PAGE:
A few years before my Grandmother died of a broken heart (my Grandpa – her husband – died just months before) I decided to spend the weekend with her. After sixty years with the man she loved- the one who cooked the meals, cleaned the house, cared for her- I couldn’t bear the thought of her living alone. Needed to look in her eyes, hold her hand, know how she was bearing up.
So I flew to St. Louis, slept in the second bed of her small apartment at the retirement home. We sat on the couch, talked, watched television while she dozed upright, ate fried chicken downstairs in the expansive dining room filled with push carts.
And when the silence filled the room, she asked me the same questions over and over, as if it were the first time. I answered the same each time. Then the information vanished from the brain just like Alka Seltzer in water. No place for the knowledge to stick anymore.
And while she got dressed, in the middle of putting on her pantyhose, she stopped, looked at me with wrinkled up eyebrows and asked, “Am I doing this right.” Walked to the sink, picked up the powder puff from her compact and said, “Now what do I do with this” in a blank stare. Grabbed her tootbrush and wondered if the tube laying on the sink had anything to do with the tootbrush.
During the night she awoke, crawled out of bed, opened the door to the room and called for her husband down the hallway . . . thirty-seven times. I counted.
And as I lay there like a ghost in the bed next to her watching, my heart ached because this woman that cradled me on her lap as a child, taught me the Lord’s Prayer, and never forgot a birthday, she was just a shell of that person. She looked like my Grandma, dressed like my Grandma, but her mind got dammed up and all the details about daily living lay stagnant sloshing soupy.
But things changed when I asked her about something that happened twenty-five years ago. She spilled every detail down to what people wore that day.
And she sat on that loveseat with her rosary and prayer book laid out on her lap every morning, just like she did every day before the brain turned to mush. While she couldn’t remember how to get dressed in the morning, she remembered how to pray. Somewhere in the foundations of her memory, the words of the Lord’s Prayer, the Apostles Creed and my name, they returned clear.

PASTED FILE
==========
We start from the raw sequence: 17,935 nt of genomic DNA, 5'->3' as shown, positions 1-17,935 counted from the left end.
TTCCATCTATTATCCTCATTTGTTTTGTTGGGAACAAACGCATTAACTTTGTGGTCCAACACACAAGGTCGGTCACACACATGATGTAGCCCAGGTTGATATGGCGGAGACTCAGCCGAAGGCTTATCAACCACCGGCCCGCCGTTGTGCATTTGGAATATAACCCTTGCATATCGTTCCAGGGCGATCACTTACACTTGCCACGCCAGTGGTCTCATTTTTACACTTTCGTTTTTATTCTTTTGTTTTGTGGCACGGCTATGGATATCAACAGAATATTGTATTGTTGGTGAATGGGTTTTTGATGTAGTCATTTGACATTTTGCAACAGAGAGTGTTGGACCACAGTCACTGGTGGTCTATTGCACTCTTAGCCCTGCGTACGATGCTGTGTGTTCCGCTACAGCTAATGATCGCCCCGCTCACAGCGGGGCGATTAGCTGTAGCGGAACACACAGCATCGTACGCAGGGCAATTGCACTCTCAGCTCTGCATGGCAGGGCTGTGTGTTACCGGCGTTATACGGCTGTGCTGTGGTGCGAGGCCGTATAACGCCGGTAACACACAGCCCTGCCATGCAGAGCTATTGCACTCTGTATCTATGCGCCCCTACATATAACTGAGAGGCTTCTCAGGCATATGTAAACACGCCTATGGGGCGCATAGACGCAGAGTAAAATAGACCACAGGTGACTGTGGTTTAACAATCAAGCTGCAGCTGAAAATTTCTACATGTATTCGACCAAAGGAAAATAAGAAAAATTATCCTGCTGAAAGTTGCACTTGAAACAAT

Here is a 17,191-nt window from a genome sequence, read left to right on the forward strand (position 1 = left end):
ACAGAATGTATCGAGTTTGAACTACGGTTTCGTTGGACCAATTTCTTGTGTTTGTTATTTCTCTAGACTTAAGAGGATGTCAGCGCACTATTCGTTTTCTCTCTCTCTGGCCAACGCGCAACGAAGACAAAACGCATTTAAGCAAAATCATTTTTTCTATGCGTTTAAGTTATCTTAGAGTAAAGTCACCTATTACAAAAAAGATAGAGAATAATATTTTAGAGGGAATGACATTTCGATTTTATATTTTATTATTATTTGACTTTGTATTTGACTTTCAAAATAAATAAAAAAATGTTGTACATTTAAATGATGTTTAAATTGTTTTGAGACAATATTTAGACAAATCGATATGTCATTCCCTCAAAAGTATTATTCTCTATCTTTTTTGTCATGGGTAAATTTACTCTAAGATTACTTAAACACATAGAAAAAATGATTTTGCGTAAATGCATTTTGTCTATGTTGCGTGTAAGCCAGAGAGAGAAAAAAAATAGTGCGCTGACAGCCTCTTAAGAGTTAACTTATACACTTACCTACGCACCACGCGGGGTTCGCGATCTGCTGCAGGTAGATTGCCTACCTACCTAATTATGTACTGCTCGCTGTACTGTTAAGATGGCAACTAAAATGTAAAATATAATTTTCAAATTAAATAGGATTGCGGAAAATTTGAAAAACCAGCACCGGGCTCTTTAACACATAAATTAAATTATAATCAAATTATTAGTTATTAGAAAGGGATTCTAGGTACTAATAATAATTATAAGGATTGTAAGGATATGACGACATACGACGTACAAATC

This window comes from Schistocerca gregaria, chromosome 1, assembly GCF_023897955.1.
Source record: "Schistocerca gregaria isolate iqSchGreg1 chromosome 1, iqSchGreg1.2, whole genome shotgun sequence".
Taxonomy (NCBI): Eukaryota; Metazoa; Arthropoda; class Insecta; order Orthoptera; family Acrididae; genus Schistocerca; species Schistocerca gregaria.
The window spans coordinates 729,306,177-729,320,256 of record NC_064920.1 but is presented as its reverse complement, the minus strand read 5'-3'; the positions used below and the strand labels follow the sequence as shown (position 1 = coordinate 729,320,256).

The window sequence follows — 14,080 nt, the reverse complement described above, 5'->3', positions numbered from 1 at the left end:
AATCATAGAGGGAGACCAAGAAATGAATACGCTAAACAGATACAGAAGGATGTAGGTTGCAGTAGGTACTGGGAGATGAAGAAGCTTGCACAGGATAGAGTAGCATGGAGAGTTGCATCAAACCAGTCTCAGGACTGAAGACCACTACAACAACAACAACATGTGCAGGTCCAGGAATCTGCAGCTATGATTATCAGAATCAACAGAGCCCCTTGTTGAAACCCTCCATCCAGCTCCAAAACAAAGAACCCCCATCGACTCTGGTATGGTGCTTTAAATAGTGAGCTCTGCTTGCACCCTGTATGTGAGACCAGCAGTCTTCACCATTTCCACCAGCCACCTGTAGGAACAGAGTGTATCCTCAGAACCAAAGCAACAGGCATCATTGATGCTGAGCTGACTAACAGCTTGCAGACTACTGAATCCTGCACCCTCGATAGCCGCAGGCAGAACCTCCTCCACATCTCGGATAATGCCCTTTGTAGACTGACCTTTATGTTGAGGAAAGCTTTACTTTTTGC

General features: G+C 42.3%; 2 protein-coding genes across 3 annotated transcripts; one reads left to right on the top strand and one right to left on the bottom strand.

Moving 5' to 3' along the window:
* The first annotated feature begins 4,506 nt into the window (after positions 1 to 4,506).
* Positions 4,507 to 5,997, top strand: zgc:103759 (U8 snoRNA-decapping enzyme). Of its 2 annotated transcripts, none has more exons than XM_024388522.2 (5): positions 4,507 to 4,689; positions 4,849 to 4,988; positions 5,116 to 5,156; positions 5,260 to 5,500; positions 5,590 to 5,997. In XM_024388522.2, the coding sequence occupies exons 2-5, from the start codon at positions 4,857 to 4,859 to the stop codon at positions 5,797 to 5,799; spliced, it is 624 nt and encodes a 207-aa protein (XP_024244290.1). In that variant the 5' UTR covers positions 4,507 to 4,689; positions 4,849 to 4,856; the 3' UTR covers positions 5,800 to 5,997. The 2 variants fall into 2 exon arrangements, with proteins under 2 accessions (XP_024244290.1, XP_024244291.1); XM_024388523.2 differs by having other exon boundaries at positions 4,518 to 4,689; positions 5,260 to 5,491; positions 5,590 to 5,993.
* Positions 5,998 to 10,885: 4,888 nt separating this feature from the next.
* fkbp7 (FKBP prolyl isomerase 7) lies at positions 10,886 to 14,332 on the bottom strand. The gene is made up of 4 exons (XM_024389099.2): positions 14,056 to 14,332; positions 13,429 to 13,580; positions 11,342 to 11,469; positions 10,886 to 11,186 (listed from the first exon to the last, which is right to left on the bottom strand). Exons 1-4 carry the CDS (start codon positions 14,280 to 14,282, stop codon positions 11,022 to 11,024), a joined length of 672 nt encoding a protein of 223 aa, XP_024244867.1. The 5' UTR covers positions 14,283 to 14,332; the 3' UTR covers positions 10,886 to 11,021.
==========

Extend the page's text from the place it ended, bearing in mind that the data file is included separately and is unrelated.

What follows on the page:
Praying a “liturgy”, repeating prayers and scripture over and over, week in and week out. These things stick. Holy words, like incense drifting from the soul, communing with God when the brain no longer understands. Because following Jesus is about relationship, not gathering more information.
And when we have forgotten how to make a ham sandwich and comb our hair, we will have these words – His words. Words that shape our heart into the likeness of His, regardless of what we think or feel on a particular day. They form us today, tomorrow, and for eternity.
See the Kingdom of God above all else, and he will give you everything you need. ~Luke 12:31
What words “stick” the best for you? Do you have a verse, a prayer that you hold onto?
Linking with Jen today at Finding Heaven:
Be still and know that I am God.
Simple truth and great reminder. Thanks Susan!
beautiful…love…following Jesus is relationship…not gathering information…I love the thought that when all else is gone…what we cultivated with Jesus will never fade.
Amen Roseann! Sometimes my prayers feel rote, but never to Him.
Once again your words brought tears to my eyed!! Thank you.
Glad it touched your heart Mary. I loved my grandma and miss her everyday. Thanks for leaving your comment.
Sherri, sent you an email. What’s up my friend. Praying for you.
And when we have forgotten how to make a ham sandwich and comb our hair, we will have these words – His words.
Wow, this line is powerful. You have a beautiful way with words.
Thanks Melanie, enjoyed your post as well. This blogosphere is just amazing isn’t it? So glad you visited tonight.
I am in tears, remembering my own granny. What a sweet, sweet memory you have left of yours, praying when even the basics of living were gone from her memory. I loved this: “When we have forgotten how to make a ham sandwich and comb our hair, we will have these words – His words.”
Losing those we love, before they pass on, is so hard but our hope is in Christ. I look forward to heaven just to see her again. Thanks for your sweet words tonight. They touch me. So glad you visited!
Yes, your beautiful grandparents were guardian angels for you here on earth. With the clarity of your memories, you don’t need photos (though you probably wish you had more). Your ability to share your heart in relationship to scripture is appreciated by all those who receive your words.
Yes, Paula so thankful for them and for you in my life. Good memories.
What a great post…such a comforting thought, so glad you shared your story.
Thank you so much! I loved my Grandma dearly, so thankful for her influence in my life and for God revealing His grace during those last years. I hope you will visit again.